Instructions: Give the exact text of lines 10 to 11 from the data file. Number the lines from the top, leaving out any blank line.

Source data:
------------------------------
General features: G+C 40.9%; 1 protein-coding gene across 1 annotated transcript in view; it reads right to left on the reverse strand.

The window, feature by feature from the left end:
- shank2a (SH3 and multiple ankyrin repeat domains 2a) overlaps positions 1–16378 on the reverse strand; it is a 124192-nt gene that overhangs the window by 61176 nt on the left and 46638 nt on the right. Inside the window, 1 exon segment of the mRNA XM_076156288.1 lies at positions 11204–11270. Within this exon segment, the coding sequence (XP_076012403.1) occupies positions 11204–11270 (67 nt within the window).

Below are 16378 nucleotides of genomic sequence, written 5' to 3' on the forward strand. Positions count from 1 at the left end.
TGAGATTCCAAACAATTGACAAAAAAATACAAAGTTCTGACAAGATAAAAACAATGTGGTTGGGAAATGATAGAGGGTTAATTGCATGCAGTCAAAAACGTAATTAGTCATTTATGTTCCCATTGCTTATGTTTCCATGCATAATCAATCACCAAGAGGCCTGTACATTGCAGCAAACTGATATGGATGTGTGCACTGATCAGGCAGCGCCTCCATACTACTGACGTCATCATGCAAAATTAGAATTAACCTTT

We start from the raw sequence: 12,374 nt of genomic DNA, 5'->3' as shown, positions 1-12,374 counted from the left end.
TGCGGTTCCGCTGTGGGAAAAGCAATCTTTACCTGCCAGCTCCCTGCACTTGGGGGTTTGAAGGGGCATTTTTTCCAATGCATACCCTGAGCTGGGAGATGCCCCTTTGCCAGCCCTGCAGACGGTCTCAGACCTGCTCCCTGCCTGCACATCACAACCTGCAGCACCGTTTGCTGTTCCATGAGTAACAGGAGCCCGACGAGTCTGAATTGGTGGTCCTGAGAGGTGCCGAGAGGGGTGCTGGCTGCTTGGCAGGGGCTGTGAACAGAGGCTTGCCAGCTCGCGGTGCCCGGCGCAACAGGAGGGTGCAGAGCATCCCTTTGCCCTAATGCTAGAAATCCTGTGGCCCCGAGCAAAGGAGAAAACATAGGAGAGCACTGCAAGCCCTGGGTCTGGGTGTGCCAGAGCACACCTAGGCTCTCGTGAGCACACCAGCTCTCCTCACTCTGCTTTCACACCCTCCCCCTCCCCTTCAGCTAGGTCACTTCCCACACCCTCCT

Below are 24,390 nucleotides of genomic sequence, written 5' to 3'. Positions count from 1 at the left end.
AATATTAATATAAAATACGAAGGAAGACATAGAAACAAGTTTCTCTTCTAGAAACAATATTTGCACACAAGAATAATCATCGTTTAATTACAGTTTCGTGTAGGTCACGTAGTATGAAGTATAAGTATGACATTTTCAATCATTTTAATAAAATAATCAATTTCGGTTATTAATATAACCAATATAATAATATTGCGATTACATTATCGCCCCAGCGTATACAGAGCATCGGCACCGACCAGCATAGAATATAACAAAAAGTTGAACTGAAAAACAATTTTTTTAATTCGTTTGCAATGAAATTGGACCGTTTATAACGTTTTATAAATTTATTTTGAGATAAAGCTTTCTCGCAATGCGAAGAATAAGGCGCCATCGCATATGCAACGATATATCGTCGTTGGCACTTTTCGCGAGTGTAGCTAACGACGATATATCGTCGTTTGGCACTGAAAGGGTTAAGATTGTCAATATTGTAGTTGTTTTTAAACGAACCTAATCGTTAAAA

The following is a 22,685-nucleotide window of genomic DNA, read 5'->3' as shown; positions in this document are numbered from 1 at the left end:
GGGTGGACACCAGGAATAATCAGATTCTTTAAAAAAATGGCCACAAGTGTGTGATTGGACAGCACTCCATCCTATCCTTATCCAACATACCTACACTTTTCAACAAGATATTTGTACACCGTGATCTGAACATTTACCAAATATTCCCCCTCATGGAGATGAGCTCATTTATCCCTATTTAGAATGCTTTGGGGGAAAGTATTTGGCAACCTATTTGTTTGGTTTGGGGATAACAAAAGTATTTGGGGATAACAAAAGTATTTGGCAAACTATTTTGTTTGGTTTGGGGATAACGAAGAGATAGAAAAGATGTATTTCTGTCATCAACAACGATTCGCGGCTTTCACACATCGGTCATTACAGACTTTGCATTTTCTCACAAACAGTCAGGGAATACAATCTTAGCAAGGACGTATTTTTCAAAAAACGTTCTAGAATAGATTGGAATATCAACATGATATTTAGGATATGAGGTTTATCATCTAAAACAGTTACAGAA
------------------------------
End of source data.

The following is a 22,685-nucleotide window of genomic DNA, read 5'->3' as shown; positions in this document are numbered from 1 at the left end:
GGGTGGACACCAGGAATAATCAGATTCTTTAAAAAAATGGCCACAAGTGTGTGATTGGACAGCACTCCATCCTATCCTTATCCAACATACCTACACTTTTCAACAAGATATTTGTACACCGTGATCTGAACATTTACCAAATATTCCCCCTCATGGAGATGAGCTCATTTATCCCTATTTAGAATGCTTTGGGGGAAAGTATTTGGCAACCTATTTGTTTGGTTTGGGGATAACAAAAGTATTTGGGGATAACAAAAGTATTTGGCAAACTATTTTGTTTGGTTTGGGGATAACGAAGAGATAGAAAAGATGTATTTCTGTCATCAACAACGATTCGCGGCTTTCACACATCGGTCATTACAGACTTTGCATTTTCTCACAAACAGTCAGGGAATACAATCTTAGCAAGGACGTATTTTTCAAAAAACGTTCTAGAATAGATTGGAATATCAACATGATATTTAGGATATGAGGTTTATCATCTAAAACAGTTACAGAA